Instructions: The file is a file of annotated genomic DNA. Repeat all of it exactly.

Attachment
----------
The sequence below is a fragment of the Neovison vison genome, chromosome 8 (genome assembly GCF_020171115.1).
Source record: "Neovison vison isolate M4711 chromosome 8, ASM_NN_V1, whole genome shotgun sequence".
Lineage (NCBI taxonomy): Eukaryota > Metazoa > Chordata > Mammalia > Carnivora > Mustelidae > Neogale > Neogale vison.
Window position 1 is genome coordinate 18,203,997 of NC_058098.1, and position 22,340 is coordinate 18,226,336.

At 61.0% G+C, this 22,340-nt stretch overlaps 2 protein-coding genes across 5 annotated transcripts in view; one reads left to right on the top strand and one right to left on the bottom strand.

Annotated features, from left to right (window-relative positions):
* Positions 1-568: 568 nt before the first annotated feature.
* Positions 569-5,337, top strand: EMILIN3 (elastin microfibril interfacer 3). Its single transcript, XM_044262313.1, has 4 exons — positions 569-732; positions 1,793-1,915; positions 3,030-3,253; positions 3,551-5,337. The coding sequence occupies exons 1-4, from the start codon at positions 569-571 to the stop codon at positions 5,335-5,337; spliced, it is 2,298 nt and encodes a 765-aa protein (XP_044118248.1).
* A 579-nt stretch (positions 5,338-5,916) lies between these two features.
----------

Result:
The sequence below is a fragment of the Neovison vison genome, chromosome 8 (genome assembly GCF_020171115.1).
Source record: "Neovison vison isolate M4711 chromosome 8, ASM_NN_V1, whole genome shotgun sequence".
Lineage (NCBI taxonomy): Eukaryota > Metazoa > Chordata > Mammalia > Carnivora > Mustelidae > Neogale > Neogale vison.
Window position 1 is genome coordinate 18,203,997 of NC_058098.1, and position 22,340 is coordinate 18,226,336.

At 61.0% G+C, this 22,340-nt stretch overlaps 2 protein-coding genes across 5 annotated transcripts in view; one reads left to right on the top strand and one right to left on the bottom strand.

Annotated features, from left to right (window-relative positions):
* Positions 1-568: 568 nt before the first annotated feature.
* Positions 569-5,337, top strand: EMILIN3 (elastin microfibril interfacer 3). Its single transcript, XM_044262313.1, has 4 exons — positions 569-732; positions 1,793-1,915; positions 3,030-3,253; positions 3,551-5,337. The coding sequence occupies exons 1-4, from the start codon at positions 569-571 to the stop codon at positions 5,335-5,337; spliced, it is 2,298 nt and encodes a 765-aa protein (XP_044118248.1).
* A 579-nt stretch (positions 5,338-5,916) lies between these two features.